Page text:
There is a growing gap between the haves and the have nots, and I’m not referencing the growing income gap. What I foresee is a growing gap between the corporate haves and have nots. A number of data points came together during November to form my opinion (including our Future of Supply Chain survey, the writing of the 2018 Future of Supply Chain report and the conclusion of this year’s European Live Forum).
For years we’ve been asking supply chain executives to rate the technologies they feel are most important and disruptive. After years of consistent increases among all emerging technology, we’ve noticed a divergence. The “thing” technologies (additive manufacturing, drones, etc.) are beginning to lose out to “knowledge” technologies (big data analytics, cloud computing, machine learning, etc.) when it comes to gauging importance and disruptiveness. This points to a growing perception that the technologies that allow us to sense changing customer/consumer demand, understand what our supply chains are capable of, and allow us to make profitable commitments will be more disruptive to business than technologies that replace people (i.e., drones, autonomous vehicles). It’s not that they won’t be important, just not as disruptive.
The easy conclusion is that technology will drive a widening gap because a subgroup of companies will invest in the most advanced technologies, but that is only part of the story (and not the most important part).
The fact that “knowledge” technologies are distancing themselves from other types is more than just an interesting tidbit; it places a heavier focus on the passionate discussion among supply chain executives that we have significant talent shortcomings.
Our recently concluded European Live Forum ended with the naming of our Power of Profession award finalists (my favorite part of the forum). It was fantastic listening to all the great things some companies are doing to develop the skills of their employee base. For example, some are creating innovative partnerships with universities to ensure new employees are coming in with the skills they need. Others are developing rotational programs intentionally designed to give associates the experiences and skills that will prepare them to be future executives. These companies are purposefully developing their current and future employees. Unfortunately, it seems as though not enough companies are focused on this.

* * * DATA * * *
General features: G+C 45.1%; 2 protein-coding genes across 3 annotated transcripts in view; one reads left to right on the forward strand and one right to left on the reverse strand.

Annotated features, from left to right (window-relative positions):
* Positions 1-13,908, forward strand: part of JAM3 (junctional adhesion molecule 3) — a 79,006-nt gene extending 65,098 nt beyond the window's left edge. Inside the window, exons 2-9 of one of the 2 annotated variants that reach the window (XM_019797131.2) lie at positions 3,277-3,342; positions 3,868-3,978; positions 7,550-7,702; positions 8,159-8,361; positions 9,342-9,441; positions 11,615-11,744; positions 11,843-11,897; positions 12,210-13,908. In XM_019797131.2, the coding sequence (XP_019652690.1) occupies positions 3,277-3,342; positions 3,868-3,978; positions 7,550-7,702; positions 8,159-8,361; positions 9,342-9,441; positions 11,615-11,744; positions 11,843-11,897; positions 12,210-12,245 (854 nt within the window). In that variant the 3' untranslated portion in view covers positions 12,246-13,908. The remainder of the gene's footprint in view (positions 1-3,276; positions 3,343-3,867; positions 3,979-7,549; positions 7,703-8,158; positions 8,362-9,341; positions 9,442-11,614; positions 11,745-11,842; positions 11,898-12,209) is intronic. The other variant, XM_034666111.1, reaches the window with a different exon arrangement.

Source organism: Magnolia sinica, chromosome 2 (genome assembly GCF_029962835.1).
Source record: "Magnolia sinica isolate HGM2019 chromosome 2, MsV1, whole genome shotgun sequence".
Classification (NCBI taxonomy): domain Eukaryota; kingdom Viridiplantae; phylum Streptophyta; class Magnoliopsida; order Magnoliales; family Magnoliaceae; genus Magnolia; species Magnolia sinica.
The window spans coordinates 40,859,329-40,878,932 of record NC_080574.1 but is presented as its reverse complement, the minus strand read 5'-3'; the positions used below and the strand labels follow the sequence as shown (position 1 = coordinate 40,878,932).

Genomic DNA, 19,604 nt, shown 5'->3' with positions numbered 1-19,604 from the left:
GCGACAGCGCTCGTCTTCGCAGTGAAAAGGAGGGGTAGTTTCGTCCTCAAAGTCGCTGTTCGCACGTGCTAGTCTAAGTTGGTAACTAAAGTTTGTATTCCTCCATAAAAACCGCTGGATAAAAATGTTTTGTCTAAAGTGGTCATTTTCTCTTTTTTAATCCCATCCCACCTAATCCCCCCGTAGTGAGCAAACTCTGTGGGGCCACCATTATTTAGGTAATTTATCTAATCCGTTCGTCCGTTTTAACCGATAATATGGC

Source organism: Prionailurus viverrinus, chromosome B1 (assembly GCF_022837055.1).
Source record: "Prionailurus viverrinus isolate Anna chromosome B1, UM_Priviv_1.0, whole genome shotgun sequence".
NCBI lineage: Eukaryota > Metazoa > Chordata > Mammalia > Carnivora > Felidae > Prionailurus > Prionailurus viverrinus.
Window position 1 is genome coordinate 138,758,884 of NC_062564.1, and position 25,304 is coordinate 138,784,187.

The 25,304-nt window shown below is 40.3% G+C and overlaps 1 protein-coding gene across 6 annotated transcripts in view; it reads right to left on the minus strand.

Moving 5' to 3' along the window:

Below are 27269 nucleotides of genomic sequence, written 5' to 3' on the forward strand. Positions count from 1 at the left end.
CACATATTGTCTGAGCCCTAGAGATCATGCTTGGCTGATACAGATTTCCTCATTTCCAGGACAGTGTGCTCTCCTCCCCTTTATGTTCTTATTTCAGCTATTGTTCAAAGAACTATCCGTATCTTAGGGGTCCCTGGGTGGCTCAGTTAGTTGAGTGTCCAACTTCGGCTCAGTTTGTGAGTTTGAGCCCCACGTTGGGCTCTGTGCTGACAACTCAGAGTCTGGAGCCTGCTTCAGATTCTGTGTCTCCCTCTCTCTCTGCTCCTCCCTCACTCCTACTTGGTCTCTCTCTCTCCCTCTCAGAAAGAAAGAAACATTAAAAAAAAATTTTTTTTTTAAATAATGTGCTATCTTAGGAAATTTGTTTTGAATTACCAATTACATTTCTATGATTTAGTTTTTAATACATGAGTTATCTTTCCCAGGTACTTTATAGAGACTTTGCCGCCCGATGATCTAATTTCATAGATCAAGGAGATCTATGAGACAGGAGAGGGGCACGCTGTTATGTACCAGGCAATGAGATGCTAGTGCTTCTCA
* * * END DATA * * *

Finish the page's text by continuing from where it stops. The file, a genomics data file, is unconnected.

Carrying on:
The starkest illustration of this came from this year’s Future of Supply Chain survey. Executives were separately asked: “How confident are you in your business’ readiness to succeed?” and “What is your organization’s strategy for developing skills and competencies?” By comparing these answers, a troubling picture comes into focus. Those who are not at all confident in their business’ readiness to succeed rely overwhelmingly on unstructured on-the-job training and consulting. In contrast, those who are extremely confident rely almost equally on formal internal training, external partnerships (working with universities or certification programs), and recruiting developed talent.
It’s not much of a stretch to paint a future where businesses are overwhelmingly disrupted by knowledge-based technology. To capitalize on that technology, companies will need talent that they are short of or simply do not have. In this future, simply asking employees to learn on the job just won’t cut it. It’s great to see a number of organizations purposefully engineering their talent development, but it just doesn’t seem like enough are taking the initiative.
There seems to be a high probability that the “have” and “have not” gap will widen greatly over the next few years as top-tier companies combine technology with their talent programs, while the remaining tiers do not. It’s a good time to evaluate whether you are widening the gap, closing the gap, or being left behind.
If technology is the great equalizer, how we train and prepare our employees will be the great “unequalizer.”
Michael Uskert, Managing Vice President, Supply Chain Research, Gartner